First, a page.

Manufacturer's Suggested Retail Price (MSRP), also known as "sticker" price, is a recommended selling price that automakers give a new car that is above the invoice price paid by the dealer. It is a price that does not include any options that can be added to a particular car style. When shown as a range, the prices are starting MSRPs, without options, for multiple styles for that model.
This price range reflects the Kelley Blue Book Suggested Retail value for all trim levels, but not necessarily all available options.
The Kelley Blue Book Suggested Retail value represents the amount an auto dealer might ask for a specific vehicle; the actual sale price will vary. A vehicle's popularity, condition, warranty, color and local market conditions are factors involved in determining a final price. The retail value is not a trade-in or private party value.
The Suggested Retail value assumes that the vehicle has been fully reconditioned and has a clean title history. The Suggested Retail value also allows for advertising, sales commissions, insurance and other costs of doing business as a dealer. Most vehicles offered at this price have passed an inspection, and some may carry a warranty. Vehicle mileage is assumed to be normal or below normal.
Best Bets get above-average mpg, class-average or better reliability, class-average or better crash-test ratings, and our recommendation.
Expert Reviews 1 of 2
By Warren Brown
October 7, 1988
QUALITY'S BACK, and Quattro's got it.There was a time, about two years ago, when lots of us wondered ifAudi could go the distance. The company was reeling from charges thatits 5000 series cars were possessed -- by a tendency to zoom out ofcontrol
(although Audi was no more demon-ridden than its competitors,nearly all of whom had sudden-acceleration problems, too).That was then, this is now. The 1989 100 Quattro, one of threereplacements for Audi's 5000 series, must be judged on its merits.
Andany company producing a car this good is serious about sticking aroundfor a while.Aw, c'mon. Audi didn't just change nameplates. It changed the cars (anew cabin design and a more goof-proof pedal arrangement are examples).And changing the cars
doesn't mean the previous models were defective.Indeed, much new evidence from independent research indicates thatmany sudden-acceleration mishaps were caused by driver error. You hungryliability lawyers can chew on that a bit.The rest of you,
let's go for a drive. I think you'll enjoy it.Praise: The interior of the 100 Quattro is as comfortable as you canget in a five-seat sedan. No squeezing the rear middle passenger in thiscar. Everyone has space.Up front, there's a common-sense,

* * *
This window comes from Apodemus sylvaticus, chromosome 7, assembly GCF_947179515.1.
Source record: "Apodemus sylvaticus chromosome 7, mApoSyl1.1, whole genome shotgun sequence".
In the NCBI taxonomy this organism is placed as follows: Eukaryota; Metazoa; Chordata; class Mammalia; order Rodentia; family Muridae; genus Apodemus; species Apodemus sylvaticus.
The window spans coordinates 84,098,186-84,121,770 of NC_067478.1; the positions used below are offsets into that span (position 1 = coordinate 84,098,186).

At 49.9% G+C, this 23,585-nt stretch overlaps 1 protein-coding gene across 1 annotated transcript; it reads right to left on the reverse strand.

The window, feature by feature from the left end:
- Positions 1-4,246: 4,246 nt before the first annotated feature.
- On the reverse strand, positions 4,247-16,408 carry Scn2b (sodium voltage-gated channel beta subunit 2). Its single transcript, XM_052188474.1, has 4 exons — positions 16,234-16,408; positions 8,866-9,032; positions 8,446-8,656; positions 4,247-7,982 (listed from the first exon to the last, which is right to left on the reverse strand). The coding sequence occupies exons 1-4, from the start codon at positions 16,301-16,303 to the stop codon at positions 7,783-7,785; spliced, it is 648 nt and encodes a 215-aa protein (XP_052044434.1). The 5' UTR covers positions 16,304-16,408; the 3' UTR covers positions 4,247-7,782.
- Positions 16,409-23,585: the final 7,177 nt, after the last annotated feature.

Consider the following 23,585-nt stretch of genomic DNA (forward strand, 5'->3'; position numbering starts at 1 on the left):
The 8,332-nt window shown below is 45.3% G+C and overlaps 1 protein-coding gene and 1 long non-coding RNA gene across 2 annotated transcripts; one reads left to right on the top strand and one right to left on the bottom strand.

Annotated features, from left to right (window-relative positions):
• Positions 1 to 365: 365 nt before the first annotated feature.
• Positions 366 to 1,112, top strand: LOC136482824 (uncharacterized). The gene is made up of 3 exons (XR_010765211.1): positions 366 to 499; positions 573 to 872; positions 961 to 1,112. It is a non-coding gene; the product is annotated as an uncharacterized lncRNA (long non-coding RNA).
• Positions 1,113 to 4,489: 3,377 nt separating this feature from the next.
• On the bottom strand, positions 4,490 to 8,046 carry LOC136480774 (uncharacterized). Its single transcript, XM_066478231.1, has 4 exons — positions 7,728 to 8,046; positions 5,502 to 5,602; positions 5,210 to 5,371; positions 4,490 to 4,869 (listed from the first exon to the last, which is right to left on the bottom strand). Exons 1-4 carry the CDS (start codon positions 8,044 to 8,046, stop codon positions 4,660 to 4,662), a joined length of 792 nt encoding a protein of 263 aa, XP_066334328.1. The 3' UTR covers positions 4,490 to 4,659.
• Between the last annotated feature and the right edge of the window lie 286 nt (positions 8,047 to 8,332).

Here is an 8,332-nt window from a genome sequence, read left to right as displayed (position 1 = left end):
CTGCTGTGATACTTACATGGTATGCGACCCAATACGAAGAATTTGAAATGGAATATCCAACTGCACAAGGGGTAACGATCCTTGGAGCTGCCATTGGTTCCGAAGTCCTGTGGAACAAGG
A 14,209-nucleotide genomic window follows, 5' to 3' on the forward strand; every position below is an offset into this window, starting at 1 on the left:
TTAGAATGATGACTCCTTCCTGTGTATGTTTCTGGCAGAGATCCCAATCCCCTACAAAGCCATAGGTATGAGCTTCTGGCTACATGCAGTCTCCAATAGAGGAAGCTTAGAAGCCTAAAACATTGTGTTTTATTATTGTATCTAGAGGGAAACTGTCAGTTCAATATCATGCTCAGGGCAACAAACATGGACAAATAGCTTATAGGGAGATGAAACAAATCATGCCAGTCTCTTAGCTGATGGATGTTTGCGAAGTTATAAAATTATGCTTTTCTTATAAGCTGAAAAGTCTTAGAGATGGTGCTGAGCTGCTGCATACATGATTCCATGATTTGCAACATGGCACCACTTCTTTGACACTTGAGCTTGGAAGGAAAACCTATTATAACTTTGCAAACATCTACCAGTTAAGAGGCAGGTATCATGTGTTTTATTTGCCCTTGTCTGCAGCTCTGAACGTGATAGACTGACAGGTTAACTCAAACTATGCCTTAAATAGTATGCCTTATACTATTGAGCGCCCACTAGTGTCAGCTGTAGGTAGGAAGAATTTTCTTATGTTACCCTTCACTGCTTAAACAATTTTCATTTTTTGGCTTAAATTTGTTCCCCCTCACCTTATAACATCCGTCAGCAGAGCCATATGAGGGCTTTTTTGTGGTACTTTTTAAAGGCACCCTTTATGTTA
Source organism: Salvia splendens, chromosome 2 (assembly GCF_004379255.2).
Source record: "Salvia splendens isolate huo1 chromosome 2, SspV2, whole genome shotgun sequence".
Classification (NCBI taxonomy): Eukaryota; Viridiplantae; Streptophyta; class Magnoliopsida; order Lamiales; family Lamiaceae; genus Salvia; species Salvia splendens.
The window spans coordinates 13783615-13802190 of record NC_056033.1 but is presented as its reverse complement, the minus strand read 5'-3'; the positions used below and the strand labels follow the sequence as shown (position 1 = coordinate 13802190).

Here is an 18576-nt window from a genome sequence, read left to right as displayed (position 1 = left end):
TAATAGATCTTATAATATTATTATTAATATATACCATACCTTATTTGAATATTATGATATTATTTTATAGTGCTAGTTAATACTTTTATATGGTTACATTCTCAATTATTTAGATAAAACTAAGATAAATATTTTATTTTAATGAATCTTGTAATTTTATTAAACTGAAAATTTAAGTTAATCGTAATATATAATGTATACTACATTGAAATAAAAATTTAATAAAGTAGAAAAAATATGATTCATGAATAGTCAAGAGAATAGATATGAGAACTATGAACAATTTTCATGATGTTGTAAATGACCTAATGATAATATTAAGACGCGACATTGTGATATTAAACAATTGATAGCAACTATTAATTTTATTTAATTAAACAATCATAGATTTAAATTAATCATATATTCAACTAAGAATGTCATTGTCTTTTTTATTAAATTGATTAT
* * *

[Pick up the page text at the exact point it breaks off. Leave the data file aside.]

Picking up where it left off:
easy-to-read, easy-to-useinstrument panel, elegant in its simplicity. Simple function, in fact,is all over the place.Hear that thunder? See that rainstorm? No problem. Push thedifferential button near the gearshift. Presto! The 100 Quattro movesinto
four-wheel-drive with nary a jerk or twitch.Concern: The all-wheel drive Quattro uses three separatedifferentials -- front, rear and center -- arranged to compensatefor different wheel speeds in cornering. That high-tech triad preventsdamage to
the drivetrain, the system that generates and transmits powerto the wheels. But I gotta believe all those differentials will cost abundle to maintain post-warranty.Complaint: Those front safety belts and shoulder harnesses. The beltsare equipped with
automatic tensioning devices. If you tug at them toohard or fast, they'll lock. But stop cursing. Be patient. The Audiowner's manual says to pull them down in a "continuous slow motionacross your chest and lap." The belt system may be a pain, but
notnearly so painful as crashing unbuckled. Okay?Head-turning quotient: What's this? Interior by Brooks Bros.? Nokidding. The 100 Quattro's cabin is outfitted with pinstriped -- unh,huh -- pinstriped velour.Ride, acceleration, braking,
handling: This would be a terrific carto take across country, even in the winter. The car has a four-wheelindependent suspension. The ride is smooth, firm, pleasant. Handling isexcellent, devoid of pitch and sway around curves. The feeling is
totalcontrol, enhanced by a super-slick five-speed manual gearbox.Acceleration? The 100 Quattro moves fast enough for common needs. Ithas a 2.3-liter, inline 5-cylinder, fuel-injected engin
e, rated 130 hpat 5,600 rpm.Sound system: Six-speaker, electronic stereo radio and cassette byAudi/Bose. Grand sound.Mileage: About 23 to the gallon (20.6-gallon tank, estimated 462-milerange on usable volume), mostly highway and driver only with
no use ofclimate control system.Price: $30,805, fully optioned, including antilock brakes and othergoodies. Add a $335 destination charge. Estimated dealer's invoice priceis $25,876.Purse-strings note: The new Audis come with "The Audi Advantage,"
anextra-protection warranty under which Audi pays for all routinescheduled maintenance -- oil changes, wiper blades, brake pads, etc.-- for the first three years or 50,000 miles of ownership. (The workmust be done at an Audi dealership.)